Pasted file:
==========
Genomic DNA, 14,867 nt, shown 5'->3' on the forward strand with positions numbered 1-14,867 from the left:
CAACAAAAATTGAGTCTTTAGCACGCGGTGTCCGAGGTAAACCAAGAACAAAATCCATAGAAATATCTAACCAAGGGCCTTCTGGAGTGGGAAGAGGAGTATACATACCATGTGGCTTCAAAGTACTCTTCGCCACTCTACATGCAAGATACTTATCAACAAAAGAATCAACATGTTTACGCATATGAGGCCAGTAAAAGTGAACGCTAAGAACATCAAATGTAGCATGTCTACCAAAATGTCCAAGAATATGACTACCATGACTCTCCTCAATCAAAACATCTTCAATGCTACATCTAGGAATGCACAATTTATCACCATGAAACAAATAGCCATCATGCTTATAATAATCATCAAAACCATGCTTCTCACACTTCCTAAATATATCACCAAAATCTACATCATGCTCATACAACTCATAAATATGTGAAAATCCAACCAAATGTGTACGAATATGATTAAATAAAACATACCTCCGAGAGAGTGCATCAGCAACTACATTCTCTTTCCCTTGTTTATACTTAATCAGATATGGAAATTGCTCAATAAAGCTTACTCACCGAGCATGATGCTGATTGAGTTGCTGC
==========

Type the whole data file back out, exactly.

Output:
Genomic DNA, 14,867 nt, shown 5'->3' on the forward strand with positions numbered 1-14,867 from the left:
CAACAAAAATTGAGTCTTTAGCACGCGGTGTCCGAGGTAAACCAAGAACAAAATCCATAGAAATATCTAACCAAGGGCCTTCTGGAGTGGGAAGAGGAGTATACATACCATGTGGCTTCAAAGTACTCTTCGCCACTCTACATGCAAGATACTTATCAACAAAAGAATCAACATGTTTACGCATATGAGGCCAGTAAAAGTGAACGCTAAGAACATCAAATGTAGCATGTCTACCAAAATGTCCAAGAATATGACTACCATGACTCTCCTCAATCAAAACATCTTCAATGCTACATCTAGGAATGCACAATTTATCACCATGAAACAAATAGCCATCATGCTTATAATAATCATCAAAACCATGCTTCTCACACTTCCTAAATATATCACCAAAATCTACATCATGCTCATACAACTCATAAATATGTGAAAATCCAACCAAATGTGTACGAATATGATTAAATAAAACATACCTCCGAGAGAGTGCATCAGCAACTACATTCTCTTTCCCTTGTTTATACTTAATCAGATATGGAAATTGCTCAATAAAGCTTACTCACCGAGCATGATGCTGATTGAGTTGCTGC